Signal Conditioning

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SCC-A10 For Simple Voltage Measurement


I have a NO laser proximity sensor (can be changed to NC) that has a supply voltage of 24V. If I wish to measure the output, which swings between 23.3V and 0V, would the SCC-A10 be a viable module to use? I require a somewhat fast sample rate (sensor has a switching frequency of 1.1kHz and a response time of 455us), but I only require in the 100s of Hz.

As well, as the output of the sensor is only one wire, would I have to connect the neutral of its power supply to the ground of the module? The power supply does not have a ground.

Anything else I should know?

Any help is greatly appreciated, as I am no expert when it comes to electronics.

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Message 1 of 8

The SCC-A10 should be fine, but it does not perform any acquisition, so you will still need something like a DAQ card.


You will be wiring measurement to a grounded signal source. The power supply should have a ground or negative terminal, any signal will require at least two connections so you can complete the circuit. You can attach it as a differential or NRSE, but if you wire between the two systems' ground then you may cause a grounding loop. With the SCC-A10 you can probably use differential mode. We have a very in depth description of wiring here.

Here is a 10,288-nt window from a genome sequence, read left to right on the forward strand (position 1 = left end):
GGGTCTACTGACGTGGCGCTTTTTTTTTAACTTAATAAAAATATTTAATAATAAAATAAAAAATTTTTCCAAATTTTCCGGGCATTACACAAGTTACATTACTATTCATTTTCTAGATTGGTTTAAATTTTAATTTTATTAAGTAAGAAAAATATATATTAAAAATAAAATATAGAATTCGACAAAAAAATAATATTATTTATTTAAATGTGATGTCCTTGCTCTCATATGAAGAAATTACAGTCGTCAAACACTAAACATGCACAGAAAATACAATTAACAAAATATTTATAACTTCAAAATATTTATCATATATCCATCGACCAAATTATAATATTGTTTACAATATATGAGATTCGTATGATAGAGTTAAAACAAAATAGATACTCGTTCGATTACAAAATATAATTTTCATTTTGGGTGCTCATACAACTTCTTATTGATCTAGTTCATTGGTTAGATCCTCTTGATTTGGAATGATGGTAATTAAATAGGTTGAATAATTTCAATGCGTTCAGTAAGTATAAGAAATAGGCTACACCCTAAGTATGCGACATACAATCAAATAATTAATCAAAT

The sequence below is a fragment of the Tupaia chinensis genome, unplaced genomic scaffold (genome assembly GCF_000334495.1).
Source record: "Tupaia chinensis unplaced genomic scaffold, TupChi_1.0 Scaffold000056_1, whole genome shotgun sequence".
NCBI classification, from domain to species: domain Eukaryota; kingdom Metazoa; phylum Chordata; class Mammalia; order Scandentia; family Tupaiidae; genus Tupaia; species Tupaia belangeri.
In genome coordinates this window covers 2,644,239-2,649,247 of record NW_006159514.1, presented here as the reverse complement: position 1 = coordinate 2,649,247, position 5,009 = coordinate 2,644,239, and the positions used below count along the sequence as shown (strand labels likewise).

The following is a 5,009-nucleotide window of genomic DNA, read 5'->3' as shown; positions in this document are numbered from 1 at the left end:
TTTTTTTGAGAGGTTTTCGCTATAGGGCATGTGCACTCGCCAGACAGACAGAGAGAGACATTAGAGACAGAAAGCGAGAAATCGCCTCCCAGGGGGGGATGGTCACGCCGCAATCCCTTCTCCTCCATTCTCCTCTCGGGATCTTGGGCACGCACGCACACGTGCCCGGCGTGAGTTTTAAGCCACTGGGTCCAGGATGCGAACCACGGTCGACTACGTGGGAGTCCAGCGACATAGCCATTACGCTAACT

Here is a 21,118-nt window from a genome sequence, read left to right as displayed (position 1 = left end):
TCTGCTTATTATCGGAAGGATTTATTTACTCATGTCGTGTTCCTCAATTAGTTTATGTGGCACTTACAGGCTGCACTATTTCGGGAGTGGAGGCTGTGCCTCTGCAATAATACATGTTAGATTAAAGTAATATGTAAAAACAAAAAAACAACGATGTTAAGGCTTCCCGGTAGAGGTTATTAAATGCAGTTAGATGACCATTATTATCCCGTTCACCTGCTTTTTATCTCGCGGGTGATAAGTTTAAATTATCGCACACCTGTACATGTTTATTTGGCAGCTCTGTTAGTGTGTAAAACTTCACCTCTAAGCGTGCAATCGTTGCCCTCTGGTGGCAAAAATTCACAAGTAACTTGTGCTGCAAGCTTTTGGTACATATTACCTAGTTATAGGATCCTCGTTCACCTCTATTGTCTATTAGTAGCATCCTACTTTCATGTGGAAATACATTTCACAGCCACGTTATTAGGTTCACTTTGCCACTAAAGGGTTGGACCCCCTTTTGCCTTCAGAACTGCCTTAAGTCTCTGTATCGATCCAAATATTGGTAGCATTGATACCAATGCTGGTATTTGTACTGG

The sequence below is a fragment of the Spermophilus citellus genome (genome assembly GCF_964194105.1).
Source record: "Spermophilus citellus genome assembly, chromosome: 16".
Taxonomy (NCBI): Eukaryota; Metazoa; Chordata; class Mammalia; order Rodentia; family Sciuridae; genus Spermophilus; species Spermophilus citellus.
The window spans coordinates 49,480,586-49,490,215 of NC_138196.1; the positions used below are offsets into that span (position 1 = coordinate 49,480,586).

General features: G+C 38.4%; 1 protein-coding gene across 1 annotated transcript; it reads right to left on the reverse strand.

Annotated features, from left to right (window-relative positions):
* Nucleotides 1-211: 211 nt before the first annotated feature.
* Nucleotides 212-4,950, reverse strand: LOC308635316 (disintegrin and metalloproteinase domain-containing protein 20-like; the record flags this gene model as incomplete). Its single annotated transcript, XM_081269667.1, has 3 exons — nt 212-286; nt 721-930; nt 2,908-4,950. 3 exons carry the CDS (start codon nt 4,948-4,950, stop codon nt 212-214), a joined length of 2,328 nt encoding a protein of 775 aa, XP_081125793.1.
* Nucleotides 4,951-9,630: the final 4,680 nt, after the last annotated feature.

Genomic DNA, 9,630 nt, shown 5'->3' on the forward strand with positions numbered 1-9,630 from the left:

- Regards,

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Message 2 of 8

Thank you for the reply, was fearing I was going to be left to my own devices (and probably destroying them).

I have a laptop DAQ card, the 6036E to be specific. And the SC-2345 obviously.

That is quite the description of wiring. Am I correct if I connect the output of the sensor to the positive input of the module, and leave the negative empty, it will reference it to the ground of the SC-2345? I do not need a very specific voltage measurement, I am only looking for a change from open to closed and back again (really fast).

Is there any way to do what I require using a low-pass filter module (of which I already have some), or without any module and just the SC-2345?

And one last question: What is the return policy for modules? If the sensor does not work for the application, can I return the module if it has only been used once or twice?

Thanks again for any help (lots of questions I know).

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Message 3 of 8

Am I correct if I connect the output of the sensor to the positive input of the module, and leave the negative empty, it will reference it to the ground of the SC-2345?

Actually, that is not quite right. Looking more closely at this module, the SCC-A10 seems to only do differential. The voltage will be measured as across pin 1 and pin 2 or between 3 and 4.if you don't wire anything to the negative terminal on this pin, you will be comparing the voltage to a floating node (random noise), and will get terrible data. If you look at the figure from the user manual for the SCC A10, notice that the grounds are separated. You can wire the ground of you laser device/power supply to the negative terminal, and that will give you the voltage reading appropriately.